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You are here: Home / Library / RBINS Staff Publications 2016 / Early Neanderthal constructions deep in Bruniquel Cave in southwestern France

Jacques Jaubert, Sophie Verheyden, Dominique Genty, Michel Soulier, Hai Cheng, Dominique Blamart, Christian Burlet, Hubert Camus, Serge Delaby, Damien Deldicque, R L. Edwards, Catherine Ferrier, François Lacrampe-Cuyaubère, François Lévêque, Frédéric Maksud, Pascal Mora, Xavier Muth, Édouard Régnier, Jean-Noel Rouzaud and Frédéric Santos (2016)

Early Neanderthal constructions deep in Bruniquel Cave in southwestern France

Nature, 534(7605):111-114.

Very little is known about Neanderthal cultures, particularly early ones. Other than lithic implements and exceptional bone tools, very few artefacts have been preserved. While those that do remain include red and black pigments3 and burial sites, these indications of modernity are extremely sparse and few have been precisely dated, thus greatly limiting our knowledge of these predecessors of modern humans. Here we report the dating of annular constructions made of broken stalagmites found deep in Bruniquel Cave in southwest France. The regular geometry of the stalagmite circles, the arrangement of broken stalagmites and several traces of fire demonstrate the anthropogenic origin of these constructions. Uranium-series dating of stalagmite regrowths on the structures and on burnt bone, combined with the dating of stalagmite tips in the structures, give a reliable and replicated age of 176.5 thousand years (±2.1 thousand years), making these edifices among the oldest known well-dated constructions made by humans. Their presence at 336 metres from the entrance of the cave indicates that humans from this period had already mastered the underground environment, which can be considered a major step in human modernity.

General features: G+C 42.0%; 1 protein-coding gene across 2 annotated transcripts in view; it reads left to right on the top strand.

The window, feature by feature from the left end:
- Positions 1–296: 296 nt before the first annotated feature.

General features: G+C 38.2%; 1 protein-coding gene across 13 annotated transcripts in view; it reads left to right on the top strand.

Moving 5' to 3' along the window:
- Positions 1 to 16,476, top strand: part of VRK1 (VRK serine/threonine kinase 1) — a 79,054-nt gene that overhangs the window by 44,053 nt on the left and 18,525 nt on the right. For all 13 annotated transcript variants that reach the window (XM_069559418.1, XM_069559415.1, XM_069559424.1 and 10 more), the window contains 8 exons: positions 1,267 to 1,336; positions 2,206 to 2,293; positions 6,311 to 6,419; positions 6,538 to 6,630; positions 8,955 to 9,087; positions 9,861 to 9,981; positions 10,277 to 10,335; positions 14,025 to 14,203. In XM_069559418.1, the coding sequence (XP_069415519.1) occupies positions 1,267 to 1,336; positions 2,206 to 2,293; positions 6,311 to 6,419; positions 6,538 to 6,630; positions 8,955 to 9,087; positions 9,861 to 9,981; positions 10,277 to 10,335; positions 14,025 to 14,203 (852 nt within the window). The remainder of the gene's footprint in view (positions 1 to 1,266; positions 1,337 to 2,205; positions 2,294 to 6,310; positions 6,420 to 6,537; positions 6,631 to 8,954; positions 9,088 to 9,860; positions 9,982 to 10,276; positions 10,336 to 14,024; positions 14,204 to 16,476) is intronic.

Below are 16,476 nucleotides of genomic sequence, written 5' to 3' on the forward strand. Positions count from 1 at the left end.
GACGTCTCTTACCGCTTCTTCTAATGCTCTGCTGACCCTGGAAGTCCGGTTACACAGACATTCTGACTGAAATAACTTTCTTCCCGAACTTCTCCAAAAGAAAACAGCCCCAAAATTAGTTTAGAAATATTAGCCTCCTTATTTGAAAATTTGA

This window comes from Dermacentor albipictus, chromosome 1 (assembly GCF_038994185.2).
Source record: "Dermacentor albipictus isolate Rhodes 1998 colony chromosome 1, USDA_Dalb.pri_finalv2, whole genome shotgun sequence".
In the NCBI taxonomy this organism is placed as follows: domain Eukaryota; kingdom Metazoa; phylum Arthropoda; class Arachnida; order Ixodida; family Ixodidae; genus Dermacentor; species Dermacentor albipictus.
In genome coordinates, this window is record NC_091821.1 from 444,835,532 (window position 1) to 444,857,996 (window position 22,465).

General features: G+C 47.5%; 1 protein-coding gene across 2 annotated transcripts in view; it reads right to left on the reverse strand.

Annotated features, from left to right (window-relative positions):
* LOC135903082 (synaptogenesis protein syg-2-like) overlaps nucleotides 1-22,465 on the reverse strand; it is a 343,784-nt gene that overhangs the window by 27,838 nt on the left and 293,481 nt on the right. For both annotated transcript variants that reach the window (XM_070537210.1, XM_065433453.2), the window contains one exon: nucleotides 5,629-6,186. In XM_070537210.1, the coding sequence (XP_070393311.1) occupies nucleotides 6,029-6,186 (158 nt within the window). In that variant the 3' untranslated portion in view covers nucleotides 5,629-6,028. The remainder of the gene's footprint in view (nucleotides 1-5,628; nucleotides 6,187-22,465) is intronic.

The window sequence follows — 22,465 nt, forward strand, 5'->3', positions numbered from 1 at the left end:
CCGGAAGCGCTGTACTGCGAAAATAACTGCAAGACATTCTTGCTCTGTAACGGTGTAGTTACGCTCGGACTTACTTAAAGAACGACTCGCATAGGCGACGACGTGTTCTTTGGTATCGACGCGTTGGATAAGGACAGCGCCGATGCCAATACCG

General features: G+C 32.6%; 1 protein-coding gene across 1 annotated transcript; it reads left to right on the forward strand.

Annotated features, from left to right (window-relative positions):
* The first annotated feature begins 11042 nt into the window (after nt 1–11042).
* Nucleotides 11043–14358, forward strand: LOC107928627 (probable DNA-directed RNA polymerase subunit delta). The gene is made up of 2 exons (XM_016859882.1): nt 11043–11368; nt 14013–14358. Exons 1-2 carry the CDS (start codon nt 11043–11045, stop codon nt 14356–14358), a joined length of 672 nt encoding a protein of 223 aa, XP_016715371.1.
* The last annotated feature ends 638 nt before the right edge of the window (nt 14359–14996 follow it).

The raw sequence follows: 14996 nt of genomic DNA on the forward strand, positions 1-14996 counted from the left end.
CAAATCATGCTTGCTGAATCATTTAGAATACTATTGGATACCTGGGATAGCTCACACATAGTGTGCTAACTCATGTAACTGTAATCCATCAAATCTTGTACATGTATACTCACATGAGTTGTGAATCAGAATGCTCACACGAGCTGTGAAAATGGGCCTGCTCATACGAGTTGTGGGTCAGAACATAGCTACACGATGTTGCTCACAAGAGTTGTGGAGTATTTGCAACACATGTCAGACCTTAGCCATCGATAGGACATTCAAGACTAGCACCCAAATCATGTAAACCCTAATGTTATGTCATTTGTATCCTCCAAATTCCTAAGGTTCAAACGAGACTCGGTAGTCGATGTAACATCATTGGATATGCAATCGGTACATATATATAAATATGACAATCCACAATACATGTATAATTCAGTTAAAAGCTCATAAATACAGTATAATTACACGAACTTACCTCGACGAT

Peer Review, Impact Factor
Neanderthals, Neandertal, Archéologie : Paléolithique
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